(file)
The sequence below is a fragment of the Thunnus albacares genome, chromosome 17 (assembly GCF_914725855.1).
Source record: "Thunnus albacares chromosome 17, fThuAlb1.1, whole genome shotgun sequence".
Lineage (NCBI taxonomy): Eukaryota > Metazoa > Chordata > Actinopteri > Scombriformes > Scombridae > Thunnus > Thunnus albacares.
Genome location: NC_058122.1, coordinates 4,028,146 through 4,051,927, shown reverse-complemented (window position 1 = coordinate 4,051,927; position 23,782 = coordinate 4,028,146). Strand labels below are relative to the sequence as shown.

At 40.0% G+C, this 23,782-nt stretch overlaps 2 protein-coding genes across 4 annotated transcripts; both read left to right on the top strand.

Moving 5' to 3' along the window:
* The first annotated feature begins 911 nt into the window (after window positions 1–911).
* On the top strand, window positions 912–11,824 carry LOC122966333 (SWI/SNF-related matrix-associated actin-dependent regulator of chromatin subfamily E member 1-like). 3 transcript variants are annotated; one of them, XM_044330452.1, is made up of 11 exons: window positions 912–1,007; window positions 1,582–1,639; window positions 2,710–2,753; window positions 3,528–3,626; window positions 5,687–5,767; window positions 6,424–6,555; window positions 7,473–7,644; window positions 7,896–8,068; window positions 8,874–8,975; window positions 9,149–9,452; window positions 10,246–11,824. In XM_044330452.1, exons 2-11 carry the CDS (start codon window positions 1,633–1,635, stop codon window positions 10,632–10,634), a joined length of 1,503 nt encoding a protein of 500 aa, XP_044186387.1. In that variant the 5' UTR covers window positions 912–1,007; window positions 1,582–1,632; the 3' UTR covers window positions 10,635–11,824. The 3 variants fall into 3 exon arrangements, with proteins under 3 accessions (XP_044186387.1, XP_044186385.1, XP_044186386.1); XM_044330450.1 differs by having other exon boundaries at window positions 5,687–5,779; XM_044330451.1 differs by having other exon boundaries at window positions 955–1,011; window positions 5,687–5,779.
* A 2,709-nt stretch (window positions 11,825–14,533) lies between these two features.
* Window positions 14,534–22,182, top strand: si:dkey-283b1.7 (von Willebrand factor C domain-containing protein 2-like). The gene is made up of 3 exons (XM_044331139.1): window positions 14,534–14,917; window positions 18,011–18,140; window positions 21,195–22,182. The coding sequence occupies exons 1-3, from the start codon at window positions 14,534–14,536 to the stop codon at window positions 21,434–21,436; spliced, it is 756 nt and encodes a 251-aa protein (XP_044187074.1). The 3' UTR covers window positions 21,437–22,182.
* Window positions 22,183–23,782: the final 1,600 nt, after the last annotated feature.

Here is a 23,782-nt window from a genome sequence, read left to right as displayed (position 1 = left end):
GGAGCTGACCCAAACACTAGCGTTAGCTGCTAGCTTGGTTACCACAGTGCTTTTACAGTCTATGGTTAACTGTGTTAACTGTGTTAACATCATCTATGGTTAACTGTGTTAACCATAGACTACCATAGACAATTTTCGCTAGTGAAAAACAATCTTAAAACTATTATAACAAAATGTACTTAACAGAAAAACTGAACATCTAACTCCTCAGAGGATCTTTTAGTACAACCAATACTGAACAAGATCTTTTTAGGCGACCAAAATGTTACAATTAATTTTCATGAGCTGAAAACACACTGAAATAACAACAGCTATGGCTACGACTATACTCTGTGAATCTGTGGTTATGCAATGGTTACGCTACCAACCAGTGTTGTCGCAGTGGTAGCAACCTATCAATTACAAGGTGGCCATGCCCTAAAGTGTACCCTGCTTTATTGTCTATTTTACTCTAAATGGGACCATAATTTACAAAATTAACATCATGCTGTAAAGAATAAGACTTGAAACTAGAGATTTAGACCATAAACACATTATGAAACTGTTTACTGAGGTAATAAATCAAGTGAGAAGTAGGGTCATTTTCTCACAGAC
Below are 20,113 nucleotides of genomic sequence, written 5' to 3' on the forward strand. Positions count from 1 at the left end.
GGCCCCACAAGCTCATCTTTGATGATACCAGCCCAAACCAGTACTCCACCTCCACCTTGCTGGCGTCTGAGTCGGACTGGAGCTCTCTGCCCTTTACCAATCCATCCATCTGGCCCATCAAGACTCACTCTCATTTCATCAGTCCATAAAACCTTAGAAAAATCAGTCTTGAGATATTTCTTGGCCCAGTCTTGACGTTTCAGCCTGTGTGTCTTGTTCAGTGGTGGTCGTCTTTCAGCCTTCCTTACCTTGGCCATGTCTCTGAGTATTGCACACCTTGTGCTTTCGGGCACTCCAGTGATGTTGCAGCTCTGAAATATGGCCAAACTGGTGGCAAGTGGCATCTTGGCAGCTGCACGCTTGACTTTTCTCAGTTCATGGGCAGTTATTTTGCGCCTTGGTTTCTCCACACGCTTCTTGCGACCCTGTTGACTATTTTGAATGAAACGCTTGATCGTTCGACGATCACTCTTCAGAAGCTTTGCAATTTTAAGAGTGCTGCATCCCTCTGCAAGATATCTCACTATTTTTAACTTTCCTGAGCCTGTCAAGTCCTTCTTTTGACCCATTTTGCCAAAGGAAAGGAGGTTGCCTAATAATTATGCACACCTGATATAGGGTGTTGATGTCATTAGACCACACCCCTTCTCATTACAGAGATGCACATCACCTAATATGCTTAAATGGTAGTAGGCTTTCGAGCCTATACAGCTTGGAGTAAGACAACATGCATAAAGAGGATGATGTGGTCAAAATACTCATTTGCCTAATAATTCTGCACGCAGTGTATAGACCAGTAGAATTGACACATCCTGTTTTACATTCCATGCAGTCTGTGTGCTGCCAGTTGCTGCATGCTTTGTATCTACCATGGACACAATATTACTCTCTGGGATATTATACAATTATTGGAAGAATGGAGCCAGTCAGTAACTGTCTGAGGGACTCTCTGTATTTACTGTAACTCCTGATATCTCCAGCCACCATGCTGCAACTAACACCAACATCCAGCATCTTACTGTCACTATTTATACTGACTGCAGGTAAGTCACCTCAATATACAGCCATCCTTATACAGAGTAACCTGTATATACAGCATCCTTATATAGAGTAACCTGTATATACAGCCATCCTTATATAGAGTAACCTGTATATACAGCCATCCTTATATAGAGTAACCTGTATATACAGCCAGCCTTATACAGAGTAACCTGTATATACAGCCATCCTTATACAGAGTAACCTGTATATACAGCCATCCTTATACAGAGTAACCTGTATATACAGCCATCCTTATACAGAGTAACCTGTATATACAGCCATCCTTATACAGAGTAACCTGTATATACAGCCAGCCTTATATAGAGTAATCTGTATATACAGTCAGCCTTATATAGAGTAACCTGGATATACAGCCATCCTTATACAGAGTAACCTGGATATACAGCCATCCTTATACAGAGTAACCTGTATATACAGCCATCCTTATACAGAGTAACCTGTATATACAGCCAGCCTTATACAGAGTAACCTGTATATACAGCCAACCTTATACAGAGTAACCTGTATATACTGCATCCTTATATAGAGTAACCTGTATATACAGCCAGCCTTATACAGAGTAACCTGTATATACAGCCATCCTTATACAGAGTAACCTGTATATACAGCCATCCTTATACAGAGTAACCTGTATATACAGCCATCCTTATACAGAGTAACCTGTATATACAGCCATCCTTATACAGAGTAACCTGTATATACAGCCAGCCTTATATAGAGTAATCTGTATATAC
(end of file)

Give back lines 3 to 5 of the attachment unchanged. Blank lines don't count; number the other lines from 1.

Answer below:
Lineage (NCBI taxonomy): Eukaryota > Metazoa > Chordata > Actinopteri > Scombriformes > Scombridae > Thunnus > Thunnus albacares.
Genome location: NC_058122.1, coordinates 4,028,146 through 4,051,927, shown reverse-complemented (window position 1 = coordinate 4,051,927; position 23,782 = coordinate 4,028,146). Strand labels below are relative to the sequence as shown.

At 40.0% G+C, this 23,782-nt stretch overlaps 2 protein-coding genes across 4 annotated transcripts; both read left to right on the top strand.